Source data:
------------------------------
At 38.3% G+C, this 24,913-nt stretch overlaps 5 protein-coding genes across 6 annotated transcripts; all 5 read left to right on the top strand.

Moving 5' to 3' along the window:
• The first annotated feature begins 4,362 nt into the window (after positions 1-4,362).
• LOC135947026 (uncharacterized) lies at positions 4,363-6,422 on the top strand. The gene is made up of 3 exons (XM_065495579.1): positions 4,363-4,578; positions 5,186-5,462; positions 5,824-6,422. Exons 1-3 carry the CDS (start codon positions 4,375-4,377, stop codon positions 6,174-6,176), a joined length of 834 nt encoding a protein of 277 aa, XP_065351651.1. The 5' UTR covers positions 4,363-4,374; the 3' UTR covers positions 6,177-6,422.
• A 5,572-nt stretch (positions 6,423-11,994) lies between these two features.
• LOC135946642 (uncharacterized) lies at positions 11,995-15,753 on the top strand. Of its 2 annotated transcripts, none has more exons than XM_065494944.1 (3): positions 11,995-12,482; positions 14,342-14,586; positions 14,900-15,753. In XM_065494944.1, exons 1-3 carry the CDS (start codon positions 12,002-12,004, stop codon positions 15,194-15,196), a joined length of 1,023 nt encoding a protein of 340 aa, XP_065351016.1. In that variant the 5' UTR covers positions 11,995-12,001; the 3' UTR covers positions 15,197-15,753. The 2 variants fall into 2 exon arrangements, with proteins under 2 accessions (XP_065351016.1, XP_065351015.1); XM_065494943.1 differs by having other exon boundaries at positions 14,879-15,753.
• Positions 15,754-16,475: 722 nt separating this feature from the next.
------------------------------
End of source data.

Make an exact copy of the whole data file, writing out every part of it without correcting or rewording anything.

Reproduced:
At 38.3% G+C, this 24,913-nt stretch overlaps 5 protein-coding genes across 6 annotated transcripts; all 5 read left to right on the top strand.

Moving 5' to 3' along the window:
• The first annotated feature begins 4,362 nt into the window (after positions 1-4,362).
• LOC135947026 (uncharacterized) lies at positions 4,363-6,422 on the top strand. The gene is made up of 3 exons (XM_065495579.1): positions 4,363-4,578; positions 5,186-5,462; positions 5,824-6,422. Exons 1-3 carry the CDS (start codon positions 4,375-4,377, stop codon positions 6,174-6,176), a joined length of 834 nt encoding a protein of 277 aa, XP_065351651.1. The 5' UTR covers positions 4,363-4,374; the 3' UTR covers positions 6,177-6,422.
• A 5,572-nt stretch (positions 6,423-11,994) lies between these two features.
• LOC135946642 (uncharacterized) lies at positions 11,995-15,753 on the top strand. Of its 2 annotated transcripts, none has more exons than XM_065494944.1 (3): positions 11,995-12,482; positions 14,342-14,586; positions 14,900-15,753. In XM_065494944.1, exons 1-3 carry the CDS (start codon positions 12,002-12,004, stop codon positions 15,194-15,196), a joined length of 1,023 nt encoding a protein of 340 aa, XP_065351016.1. In that variant the 5' UTR covers positions 11,995-12,001; the 3' UTR covers positions 15,197-15,753. The 2 variants fall into 2 exon arrangements, with proteins under 2 accessions (XP_065351016.1, XP_065351015.1); XM_065494943.1 differs by having other exon boundaries at positions 14,879-15,753.
• Positions 15,754-16,475: 722 nt separating this feature from the next.